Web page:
Bacteria found in mother’s milk and areolar skin seed the infant gut and profoundly influence the development of infant microbiome, according to a study recently published in JAMA Pediatrics.
“We sought to determine the role of breast milk and breast-feeding in establishing infant gut microbial communities and found that breast milk contributes 27.7% and breast-feeding an additional 10.4% (from the areolar skin) of the bacteria to the infant gut in the first 30 days [of life],” said Grace M. Aldrovandi, MD, professor of pediatrics, chief of the Division of Pediatric Infectious Diseases at the David Geffen School of Medicine at the University of California, Los Angeles, in an email interview with Infectious Disease Advisor.
“Furthermore, we established that the contribution of breast milk to the infant microbiome occurs in a dose-dependent manner,” Dr Aldrovandi added.
The 12-month-long prospective, longitudinal study enrolled 107 healthy mother-infant pairs from Los Angeles, California, and St. Petersburg, Florida, between January 1, 2010, and February 28, 2015. The mother-infant pairs were divided into 5 groups on the basis of infant age: 0 to 7 days, 8 to 30 days, 31 to 90 days, 91 to 180 days, and 181 to 365 days. At the time of sample collection, median infant age was 40 days (range, 1-331 days); 85.1% of infants were primarily breast-fed (breast milk made up >75% of their daily milk intake). Bacterial composition of breast milk, areolar skin, and infant stool samples was assessed by sequencing of the 16S ribosomal RNA gene.
The study found profound differences in the composition and diversity of bacterial communities present in milk, areolar skin, and infant stool. Pterobacteria were predominantly found in milk, Firmicutes in areolar skin, and Actinobacteria dominated in infant stool. The infants who were primarily breast-fed derived 38.1% of bacteria from breast milk (27.7%) and areolar skin (10.4%), and bacterial colonization from these 2 sources was the most pronounced during the first month of infant’s life.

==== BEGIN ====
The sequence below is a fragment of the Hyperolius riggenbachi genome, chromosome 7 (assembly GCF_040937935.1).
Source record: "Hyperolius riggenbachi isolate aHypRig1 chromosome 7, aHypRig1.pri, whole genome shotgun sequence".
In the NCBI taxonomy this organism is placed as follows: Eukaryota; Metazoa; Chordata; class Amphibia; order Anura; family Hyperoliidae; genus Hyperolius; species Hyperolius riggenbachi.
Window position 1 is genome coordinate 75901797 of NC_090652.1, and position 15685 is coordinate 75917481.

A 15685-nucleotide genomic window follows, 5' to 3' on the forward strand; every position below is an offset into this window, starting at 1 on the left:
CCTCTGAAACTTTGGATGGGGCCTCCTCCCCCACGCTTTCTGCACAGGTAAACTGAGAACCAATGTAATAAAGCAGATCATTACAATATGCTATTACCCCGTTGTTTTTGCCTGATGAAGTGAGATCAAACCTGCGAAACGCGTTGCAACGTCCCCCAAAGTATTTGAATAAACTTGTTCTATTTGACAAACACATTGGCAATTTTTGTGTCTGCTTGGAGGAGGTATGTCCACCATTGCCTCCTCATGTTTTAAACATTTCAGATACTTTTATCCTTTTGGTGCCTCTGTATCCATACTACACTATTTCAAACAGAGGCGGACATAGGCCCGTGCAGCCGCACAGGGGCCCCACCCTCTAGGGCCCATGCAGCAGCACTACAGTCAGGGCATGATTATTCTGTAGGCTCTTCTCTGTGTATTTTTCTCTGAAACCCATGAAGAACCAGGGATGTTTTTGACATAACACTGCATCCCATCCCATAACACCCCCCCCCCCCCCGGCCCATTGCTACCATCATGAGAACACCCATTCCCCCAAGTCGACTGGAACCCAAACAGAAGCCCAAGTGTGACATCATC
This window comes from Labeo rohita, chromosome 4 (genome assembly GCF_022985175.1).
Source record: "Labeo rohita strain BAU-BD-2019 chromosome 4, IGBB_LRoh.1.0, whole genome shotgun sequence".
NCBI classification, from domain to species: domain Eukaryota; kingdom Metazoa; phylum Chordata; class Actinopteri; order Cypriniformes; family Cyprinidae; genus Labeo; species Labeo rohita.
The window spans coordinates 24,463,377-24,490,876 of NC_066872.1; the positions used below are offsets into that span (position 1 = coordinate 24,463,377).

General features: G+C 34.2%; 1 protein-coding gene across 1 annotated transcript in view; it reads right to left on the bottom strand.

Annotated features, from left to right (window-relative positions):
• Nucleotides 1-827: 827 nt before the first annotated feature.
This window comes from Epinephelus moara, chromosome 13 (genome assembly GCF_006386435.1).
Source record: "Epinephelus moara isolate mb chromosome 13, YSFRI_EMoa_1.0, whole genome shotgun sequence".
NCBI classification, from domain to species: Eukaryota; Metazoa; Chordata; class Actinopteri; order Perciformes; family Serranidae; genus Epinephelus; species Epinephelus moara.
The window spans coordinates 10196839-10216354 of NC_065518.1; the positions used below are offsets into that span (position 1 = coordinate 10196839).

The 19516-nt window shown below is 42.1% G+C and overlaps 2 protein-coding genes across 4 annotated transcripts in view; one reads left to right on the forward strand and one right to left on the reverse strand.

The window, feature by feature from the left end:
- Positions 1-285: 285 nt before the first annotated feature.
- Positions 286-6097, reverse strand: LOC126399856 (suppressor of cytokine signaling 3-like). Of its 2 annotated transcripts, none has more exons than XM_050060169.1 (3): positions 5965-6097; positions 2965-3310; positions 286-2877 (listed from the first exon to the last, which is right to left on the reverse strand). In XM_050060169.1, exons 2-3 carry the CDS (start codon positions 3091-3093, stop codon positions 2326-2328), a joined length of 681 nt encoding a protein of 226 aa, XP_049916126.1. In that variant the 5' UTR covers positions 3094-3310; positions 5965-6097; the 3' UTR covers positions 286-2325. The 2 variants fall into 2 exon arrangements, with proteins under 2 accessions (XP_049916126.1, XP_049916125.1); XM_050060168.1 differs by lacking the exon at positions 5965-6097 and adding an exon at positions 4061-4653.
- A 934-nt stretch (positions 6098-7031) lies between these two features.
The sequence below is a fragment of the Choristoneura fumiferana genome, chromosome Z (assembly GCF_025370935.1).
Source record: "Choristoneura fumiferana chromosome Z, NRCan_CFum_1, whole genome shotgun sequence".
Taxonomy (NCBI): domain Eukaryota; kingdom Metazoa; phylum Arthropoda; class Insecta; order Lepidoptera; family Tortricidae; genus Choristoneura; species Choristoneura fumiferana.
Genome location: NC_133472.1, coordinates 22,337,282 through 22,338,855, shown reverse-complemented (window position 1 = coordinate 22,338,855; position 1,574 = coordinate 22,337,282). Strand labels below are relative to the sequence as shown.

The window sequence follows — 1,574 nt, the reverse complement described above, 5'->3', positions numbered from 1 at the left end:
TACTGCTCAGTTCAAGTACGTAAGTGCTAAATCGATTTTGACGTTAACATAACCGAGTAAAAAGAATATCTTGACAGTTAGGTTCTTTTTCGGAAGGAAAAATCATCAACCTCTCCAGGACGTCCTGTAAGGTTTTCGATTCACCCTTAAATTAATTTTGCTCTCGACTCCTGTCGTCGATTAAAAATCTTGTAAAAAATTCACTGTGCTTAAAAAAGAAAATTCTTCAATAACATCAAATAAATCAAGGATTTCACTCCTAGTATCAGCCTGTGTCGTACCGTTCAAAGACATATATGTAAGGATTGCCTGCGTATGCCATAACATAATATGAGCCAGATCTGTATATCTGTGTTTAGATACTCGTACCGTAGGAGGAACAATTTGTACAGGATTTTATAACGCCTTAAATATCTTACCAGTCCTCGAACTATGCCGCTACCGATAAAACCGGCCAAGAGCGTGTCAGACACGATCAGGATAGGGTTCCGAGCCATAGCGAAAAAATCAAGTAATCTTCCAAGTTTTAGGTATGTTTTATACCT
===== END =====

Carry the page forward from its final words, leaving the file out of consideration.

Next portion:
The effect of breast-feeding on gut microbiome composition was notable even after the introduction of solid foods in infants aged 4 to 6 months, and caused early maturation of the microbiota.
“We found that continued breast-feeding after solid food introduction suppressed the diversification and enrichment of bacteria typically associated with solid foods,” explained Dr Aldrovandi.
Interestingly, the study also established a connection between continued breast-feeding and bacteria associated with childhood obesity and asthma.
“We showed that continued breast-feeding after the introduction of solid foods appears to be important to suppress some bacteria associated with obesity,” emphasized Dr Aldrovandi, who added, “Our findings and others show that breast-feeding increases bacteria that have been associated with a lower incidence of asthma.”
These findings strike an important note in the light of increasing concerns about the incidence rates of childhood asthma (8.4%) and obesity (17%) in American children.
“This work supports and strengthens the evidence for the current guidelines from both the World Health Organization and the American Academy of Pediatrics for exclusive breast-feeding for the first 6 months of life with continued breast-feeding for at least 12 months,” concluded Dr Aldrovandi.
Pannaraj PS, Li F, Cerini C, et al. Association between breast milk bacterial communities and establishment and development of the infant gut microbiome [published online May 8, 2017]. JAMA Pediatr. doi: 10.1001/jamapediatrics.2017.0378